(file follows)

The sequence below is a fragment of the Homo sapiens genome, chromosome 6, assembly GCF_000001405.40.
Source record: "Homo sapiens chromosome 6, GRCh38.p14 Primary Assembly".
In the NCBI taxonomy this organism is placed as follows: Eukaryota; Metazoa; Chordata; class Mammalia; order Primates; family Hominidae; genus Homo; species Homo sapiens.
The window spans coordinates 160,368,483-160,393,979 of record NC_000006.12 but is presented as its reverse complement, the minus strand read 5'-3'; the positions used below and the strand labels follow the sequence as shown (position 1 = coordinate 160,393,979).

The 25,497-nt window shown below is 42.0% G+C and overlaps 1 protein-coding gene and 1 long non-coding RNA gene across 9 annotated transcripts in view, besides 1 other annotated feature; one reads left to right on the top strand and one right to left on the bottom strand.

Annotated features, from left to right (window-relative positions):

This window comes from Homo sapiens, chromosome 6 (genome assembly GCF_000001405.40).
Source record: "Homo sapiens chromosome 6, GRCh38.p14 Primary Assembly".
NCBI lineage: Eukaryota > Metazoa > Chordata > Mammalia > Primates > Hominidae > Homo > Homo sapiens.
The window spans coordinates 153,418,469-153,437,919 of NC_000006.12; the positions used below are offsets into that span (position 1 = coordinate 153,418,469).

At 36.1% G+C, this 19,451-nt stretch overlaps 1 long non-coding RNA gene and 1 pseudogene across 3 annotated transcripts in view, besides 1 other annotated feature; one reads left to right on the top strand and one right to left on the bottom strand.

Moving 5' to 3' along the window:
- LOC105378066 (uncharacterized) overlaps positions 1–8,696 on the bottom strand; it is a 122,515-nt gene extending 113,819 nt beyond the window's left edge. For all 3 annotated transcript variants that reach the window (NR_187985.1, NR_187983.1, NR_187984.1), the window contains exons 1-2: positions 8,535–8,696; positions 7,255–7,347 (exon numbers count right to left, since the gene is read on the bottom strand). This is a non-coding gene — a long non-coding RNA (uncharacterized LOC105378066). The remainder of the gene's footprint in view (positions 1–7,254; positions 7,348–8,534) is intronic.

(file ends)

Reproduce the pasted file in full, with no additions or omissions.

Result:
The sequence below is a fragment of the Homo sapiens genome, chromosome 6, assembly GCF_000001405.40.
Source record: "Homo sapiens chromosome 6, GRCh38.p14 Primary Assembly".
In the NCBI taxonomy this organism is placed as follows: Eukaryota; Metazoa; Chordata; class Mammalia; order Primates; family Hominidae; genus Homo; species Homo sapiens.
The window spans coordinates 160,368,483-160,393,979 of record NC_000006.12 but is presented as its reverse complement, the minus strand read 5'-3'; the positions used below and the strand labels follow the sequence as shown (position 1 = coordinate 160,393,979).

The 25,497-nt window shown below is 42.0% G+C and overlaps 1 protein-coding gene and 1 long non-coding RNA gene across 9 annotated transcripts in view, besides 1 other annotated feature; one reads left to right on the top strand and one right to left on the bottom strand.

Annotated features, from left to right (window-relative positions):

This window comes from Homo sapiens, chromosome 6 (genome assembly GCF_000001405.40).
Source record: "Homo sapiens chromosome 6, GRCh38.p14 Primary Assembly".
NCBI lineage: Eukaryota > Metazoa > Chordata > Mammalia > Primates > Hominidae > Homo > Homo sapiens.
The window spans coordinates 153,418,469-153,437,919 of NC_000006.12; the positions used below are offsets into that span (position 1 = coordinate 153,418,469).

At 36.1% G+C, this 19,451-nt stretch overlaps 1 long non-coding RNA gene and 1 pseudogene across 3 annotated transcripts in view, besides 1 other annotated feature; one reads left to right on the top strand and one right to left on the bottom strand.

Moving 5' to 3' along the window:
- LOC105378066 (uncharacterized) overlaps positions 1–8,696 on the bottom strand; it is a 122,515-nt gene extending 113,819 nt beyond the window's left edge. For all 3 annotated transcript variants that reach the window (NR_187985.1, NR_187983.1, NR_187984.1), the window contains exons 1-2: positions 8,535–8,696; positions 7,255–7,347 (exon numbers count right to left, since the gene is read on the bottom strand). This is a non-coding gene — a long non-coding RNA (uncharacterized LOC105378066). The remainder of the gene's footprint in view (positions 1–7,254; positions 7,348–8,534) is intronic.